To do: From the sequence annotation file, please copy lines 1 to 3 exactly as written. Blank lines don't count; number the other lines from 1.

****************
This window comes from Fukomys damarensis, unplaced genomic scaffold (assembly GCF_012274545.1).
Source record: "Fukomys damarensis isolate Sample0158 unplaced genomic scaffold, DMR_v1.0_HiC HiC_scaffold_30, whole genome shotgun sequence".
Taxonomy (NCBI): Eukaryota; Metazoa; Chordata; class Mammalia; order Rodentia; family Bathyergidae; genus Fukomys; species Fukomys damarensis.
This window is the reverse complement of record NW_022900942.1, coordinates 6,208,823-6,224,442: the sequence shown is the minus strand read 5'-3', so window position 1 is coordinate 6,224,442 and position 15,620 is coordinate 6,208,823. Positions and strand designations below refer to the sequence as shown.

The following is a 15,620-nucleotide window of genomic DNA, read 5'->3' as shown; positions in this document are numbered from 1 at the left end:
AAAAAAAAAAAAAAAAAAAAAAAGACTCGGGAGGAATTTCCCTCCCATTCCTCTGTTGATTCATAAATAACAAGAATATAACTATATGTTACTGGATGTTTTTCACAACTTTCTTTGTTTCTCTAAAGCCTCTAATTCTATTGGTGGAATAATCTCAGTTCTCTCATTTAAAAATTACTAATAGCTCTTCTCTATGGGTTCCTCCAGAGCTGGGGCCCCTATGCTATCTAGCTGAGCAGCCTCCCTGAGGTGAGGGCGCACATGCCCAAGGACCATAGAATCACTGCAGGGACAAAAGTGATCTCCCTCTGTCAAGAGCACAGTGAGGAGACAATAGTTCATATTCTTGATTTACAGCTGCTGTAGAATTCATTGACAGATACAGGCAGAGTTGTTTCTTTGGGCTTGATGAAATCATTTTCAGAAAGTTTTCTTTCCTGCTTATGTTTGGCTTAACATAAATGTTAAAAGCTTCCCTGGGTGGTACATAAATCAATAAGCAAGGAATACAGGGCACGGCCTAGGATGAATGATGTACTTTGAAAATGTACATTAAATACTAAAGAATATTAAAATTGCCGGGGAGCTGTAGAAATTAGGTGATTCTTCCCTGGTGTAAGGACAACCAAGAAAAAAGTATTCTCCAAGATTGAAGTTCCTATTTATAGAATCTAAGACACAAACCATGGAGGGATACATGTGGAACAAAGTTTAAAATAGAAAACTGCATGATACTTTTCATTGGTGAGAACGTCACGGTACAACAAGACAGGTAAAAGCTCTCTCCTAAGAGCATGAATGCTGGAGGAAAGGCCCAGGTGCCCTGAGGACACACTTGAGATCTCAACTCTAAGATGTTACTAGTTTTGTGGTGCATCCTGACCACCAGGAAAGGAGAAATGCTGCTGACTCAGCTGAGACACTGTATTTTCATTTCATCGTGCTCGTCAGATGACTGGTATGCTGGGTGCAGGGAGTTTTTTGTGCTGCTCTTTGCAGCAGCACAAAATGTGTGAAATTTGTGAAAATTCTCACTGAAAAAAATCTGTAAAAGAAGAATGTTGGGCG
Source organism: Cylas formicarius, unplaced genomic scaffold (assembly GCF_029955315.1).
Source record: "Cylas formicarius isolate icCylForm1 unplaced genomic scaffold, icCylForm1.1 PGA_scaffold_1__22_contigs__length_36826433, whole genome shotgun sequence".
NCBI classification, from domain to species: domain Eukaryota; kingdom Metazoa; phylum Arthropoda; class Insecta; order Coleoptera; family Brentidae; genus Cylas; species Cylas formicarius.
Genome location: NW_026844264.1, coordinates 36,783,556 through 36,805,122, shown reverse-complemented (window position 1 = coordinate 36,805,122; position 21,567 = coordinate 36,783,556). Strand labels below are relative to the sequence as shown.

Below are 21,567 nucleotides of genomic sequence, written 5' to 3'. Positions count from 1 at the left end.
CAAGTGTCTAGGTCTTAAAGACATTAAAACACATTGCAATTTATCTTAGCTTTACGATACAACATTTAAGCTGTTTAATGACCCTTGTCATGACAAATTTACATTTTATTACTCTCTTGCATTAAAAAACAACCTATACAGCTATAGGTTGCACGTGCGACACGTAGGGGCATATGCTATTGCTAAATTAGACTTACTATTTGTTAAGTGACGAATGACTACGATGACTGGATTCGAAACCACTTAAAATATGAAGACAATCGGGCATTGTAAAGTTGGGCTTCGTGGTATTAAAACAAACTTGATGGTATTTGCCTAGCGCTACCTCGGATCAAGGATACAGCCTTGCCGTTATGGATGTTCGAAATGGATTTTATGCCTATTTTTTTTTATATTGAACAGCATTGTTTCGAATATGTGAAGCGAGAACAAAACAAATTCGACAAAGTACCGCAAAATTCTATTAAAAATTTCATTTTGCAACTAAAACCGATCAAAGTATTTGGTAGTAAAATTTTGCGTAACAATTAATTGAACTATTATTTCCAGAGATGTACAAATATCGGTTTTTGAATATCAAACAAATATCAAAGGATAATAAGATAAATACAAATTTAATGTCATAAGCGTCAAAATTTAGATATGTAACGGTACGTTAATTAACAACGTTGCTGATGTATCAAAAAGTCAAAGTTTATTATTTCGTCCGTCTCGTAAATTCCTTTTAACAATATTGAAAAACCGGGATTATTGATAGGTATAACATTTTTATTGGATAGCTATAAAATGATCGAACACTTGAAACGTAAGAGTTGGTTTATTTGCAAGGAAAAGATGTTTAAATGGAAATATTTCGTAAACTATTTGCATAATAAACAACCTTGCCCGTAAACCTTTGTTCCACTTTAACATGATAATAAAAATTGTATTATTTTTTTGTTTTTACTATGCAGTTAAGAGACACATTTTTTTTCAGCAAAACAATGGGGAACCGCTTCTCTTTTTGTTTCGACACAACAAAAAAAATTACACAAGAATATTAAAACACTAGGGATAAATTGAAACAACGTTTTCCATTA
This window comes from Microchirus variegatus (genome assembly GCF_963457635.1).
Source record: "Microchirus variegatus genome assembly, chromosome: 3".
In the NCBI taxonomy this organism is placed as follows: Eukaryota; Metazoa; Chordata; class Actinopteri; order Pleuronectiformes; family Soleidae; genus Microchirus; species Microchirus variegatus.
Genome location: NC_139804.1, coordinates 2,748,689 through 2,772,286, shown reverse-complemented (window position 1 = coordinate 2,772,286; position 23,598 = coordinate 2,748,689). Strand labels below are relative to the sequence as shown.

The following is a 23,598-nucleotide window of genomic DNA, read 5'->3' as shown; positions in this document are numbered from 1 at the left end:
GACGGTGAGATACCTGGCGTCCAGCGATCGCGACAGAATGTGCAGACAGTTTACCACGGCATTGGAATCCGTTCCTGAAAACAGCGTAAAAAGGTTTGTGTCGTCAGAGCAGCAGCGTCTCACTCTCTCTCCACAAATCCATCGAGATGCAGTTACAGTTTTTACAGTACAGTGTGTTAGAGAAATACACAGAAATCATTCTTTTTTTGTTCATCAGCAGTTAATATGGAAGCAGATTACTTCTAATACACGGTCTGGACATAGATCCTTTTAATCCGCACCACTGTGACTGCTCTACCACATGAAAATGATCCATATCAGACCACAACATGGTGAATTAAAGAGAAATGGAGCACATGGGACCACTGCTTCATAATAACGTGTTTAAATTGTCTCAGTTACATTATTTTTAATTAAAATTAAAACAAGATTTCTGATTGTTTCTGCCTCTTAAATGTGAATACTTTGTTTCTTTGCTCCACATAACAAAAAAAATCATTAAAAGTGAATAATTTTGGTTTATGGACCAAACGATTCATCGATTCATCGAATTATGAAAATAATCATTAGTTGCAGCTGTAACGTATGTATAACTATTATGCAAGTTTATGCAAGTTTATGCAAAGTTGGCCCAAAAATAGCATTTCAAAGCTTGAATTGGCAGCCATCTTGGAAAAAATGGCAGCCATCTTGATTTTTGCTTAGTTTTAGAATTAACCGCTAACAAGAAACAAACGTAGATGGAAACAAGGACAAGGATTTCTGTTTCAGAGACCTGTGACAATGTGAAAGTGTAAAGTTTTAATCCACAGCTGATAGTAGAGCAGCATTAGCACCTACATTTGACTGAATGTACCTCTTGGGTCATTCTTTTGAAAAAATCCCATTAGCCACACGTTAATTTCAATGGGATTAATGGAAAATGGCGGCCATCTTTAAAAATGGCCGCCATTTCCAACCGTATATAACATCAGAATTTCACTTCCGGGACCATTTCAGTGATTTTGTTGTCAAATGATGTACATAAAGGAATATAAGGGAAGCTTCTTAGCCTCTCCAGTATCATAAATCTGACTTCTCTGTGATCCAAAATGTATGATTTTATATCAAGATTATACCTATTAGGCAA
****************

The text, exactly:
This window comes from Fukomys damarensis, unplaced genomic scaffold (assembly GCF_012274545.1).
Source record: "Fukomys damarensis isolate Sample0158 unplaced genomic scaffold, DMR_v1.0_HiC HiC_scaffold_30, whole genome shotgun sequence".
Taxonomy (NCBI): Eukaryota; Metazoa; Chordata; class Mammalia; order Rodentia; family Bathyergidae; genus Fukomys; species Fukomys damarensis.